How the IRS Pursues Payroll Tax Collections

How the IRS Pursues Payroll Tax Collections

Payroll taxes represent both the employer and employee portions of Social Security and Medicare taxes, along with Federal income taxes that are withheld from an employee’s paycheck. The IRS takes an especially hard stance on the failure to remit payroll taxes, and uses aggressive collection efforts when pursuing these delinquent taxes.

The Trust Fund Recovery Penalty for Delinquent Payroll Taxes

The Trust Fund Recovery Penalty (TFRP) is a “penalty” equal to the trust fund portion of corporate unpaid payroll taxes..

The IRS has the power to not only assess the TFRP against a business, but also against any responsible persons. A responsible person is anyone responsible for collecting and paying withheld taxes and payroll taxes who willfully fails to collect or pay them.

Assessing the penalty against individuals serves several purpose. First, if the business collapses, the IRS can still recover the TFRP from the responsible persons. Second, individuals are also more incentivized to submit the proper payroll taxes because they know that they might be personally liable for the penalty.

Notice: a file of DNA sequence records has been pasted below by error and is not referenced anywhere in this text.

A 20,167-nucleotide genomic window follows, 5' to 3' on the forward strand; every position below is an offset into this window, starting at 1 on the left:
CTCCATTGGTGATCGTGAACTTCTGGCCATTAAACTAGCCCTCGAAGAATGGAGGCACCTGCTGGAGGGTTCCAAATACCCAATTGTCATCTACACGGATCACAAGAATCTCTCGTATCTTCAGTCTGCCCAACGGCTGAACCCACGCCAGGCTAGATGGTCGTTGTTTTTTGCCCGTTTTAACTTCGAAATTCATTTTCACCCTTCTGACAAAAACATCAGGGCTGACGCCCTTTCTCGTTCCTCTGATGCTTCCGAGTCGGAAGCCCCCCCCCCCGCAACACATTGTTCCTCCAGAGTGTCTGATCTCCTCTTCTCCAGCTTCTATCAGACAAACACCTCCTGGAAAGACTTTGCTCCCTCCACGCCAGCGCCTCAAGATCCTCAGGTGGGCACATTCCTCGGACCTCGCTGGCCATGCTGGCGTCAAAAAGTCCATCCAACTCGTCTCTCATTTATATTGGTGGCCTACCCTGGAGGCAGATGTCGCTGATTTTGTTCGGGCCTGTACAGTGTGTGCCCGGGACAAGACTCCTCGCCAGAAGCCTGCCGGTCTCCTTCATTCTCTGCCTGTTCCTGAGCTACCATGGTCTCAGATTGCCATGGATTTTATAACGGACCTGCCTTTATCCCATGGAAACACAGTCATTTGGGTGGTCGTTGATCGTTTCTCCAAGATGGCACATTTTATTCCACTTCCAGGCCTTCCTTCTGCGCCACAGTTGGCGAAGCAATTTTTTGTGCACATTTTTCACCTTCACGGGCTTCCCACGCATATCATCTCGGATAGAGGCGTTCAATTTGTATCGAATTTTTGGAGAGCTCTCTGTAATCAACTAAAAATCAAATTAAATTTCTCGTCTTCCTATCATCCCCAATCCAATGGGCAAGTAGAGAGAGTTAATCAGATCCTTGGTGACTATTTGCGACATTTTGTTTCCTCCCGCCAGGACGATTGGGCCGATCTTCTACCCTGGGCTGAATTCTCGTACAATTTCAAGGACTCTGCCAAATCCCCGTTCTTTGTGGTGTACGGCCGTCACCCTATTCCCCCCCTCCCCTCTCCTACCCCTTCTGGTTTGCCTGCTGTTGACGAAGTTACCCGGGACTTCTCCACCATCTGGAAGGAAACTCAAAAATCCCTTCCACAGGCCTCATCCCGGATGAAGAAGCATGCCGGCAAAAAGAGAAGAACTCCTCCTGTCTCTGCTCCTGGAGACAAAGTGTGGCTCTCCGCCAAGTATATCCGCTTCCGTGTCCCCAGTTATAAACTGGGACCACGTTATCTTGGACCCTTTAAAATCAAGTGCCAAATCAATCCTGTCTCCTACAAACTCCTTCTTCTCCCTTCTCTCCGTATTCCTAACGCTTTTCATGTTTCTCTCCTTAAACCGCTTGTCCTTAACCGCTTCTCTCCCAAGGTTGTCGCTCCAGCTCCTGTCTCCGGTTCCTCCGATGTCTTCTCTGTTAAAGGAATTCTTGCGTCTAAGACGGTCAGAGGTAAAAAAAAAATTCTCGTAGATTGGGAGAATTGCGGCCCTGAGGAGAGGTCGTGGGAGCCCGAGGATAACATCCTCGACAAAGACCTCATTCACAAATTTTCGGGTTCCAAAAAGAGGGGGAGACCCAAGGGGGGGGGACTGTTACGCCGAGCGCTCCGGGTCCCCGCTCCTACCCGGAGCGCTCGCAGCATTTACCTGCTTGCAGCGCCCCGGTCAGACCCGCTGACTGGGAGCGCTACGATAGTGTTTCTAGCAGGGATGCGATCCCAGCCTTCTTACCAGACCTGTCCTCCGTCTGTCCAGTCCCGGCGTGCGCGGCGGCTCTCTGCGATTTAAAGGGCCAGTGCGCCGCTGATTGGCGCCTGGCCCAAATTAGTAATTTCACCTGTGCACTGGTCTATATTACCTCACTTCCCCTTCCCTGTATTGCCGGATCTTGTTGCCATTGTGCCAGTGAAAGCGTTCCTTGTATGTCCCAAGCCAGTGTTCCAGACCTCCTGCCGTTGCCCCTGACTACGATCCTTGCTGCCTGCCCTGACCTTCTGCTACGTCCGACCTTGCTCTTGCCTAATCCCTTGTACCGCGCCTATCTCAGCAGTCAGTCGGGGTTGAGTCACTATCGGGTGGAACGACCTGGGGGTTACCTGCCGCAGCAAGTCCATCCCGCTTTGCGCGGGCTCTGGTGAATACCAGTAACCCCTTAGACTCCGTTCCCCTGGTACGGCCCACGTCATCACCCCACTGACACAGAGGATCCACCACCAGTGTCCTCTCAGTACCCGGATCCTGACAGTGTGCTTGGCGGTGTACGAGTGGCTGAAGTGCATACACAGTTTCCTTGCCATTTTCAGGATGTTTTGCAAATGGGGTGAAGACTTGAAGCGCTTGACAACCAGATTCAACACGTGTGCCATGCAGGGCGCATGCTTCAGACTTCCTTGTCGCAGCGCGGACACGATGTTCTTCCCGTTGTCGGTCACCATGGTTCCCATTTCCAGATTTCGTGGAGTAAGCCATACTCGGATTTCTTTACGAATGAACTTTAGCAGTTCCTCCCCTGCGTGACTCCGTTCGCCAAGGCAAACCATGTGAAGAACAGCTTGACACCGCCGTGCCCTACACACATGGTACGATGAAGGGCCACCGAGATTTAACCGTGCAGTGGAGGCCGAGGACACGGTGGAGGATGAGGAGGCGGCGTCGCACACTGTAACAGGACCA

Once the TFRP is assessed against an individual, the IRS can take all of its usual collection actions against their personal assets, such as bank account levies, wage garnishments, or federal tax liens.  This gives the IRS even more collection options, as there may be several responsible persons to collect from.

How the IRS Collects From Businesses

Businesses typically have profits that can used to satisfy tax debt, along with assets that can be seized to pay off payroll tax debt. While individuals can avoid some collection actions if it would seriously interfere with their standard of living, the IRS does not have to worry about such considerations when collecting from a business. The TFRP also cannot be discharged in bankruptcy, no matter how old the tax liability is, unlike some other taxes.

If your business has delinquent payroll tax debt, you should consult with a tax attorney to determine whether you are personally responsible for the TFRP. You may have to separately consider both your business’s tax liability as well as how to protect your personal assets from seizure or other collection actions. Consult with a tax controversy attorney to determine how to protect both your business and personal assets from IRS collections.

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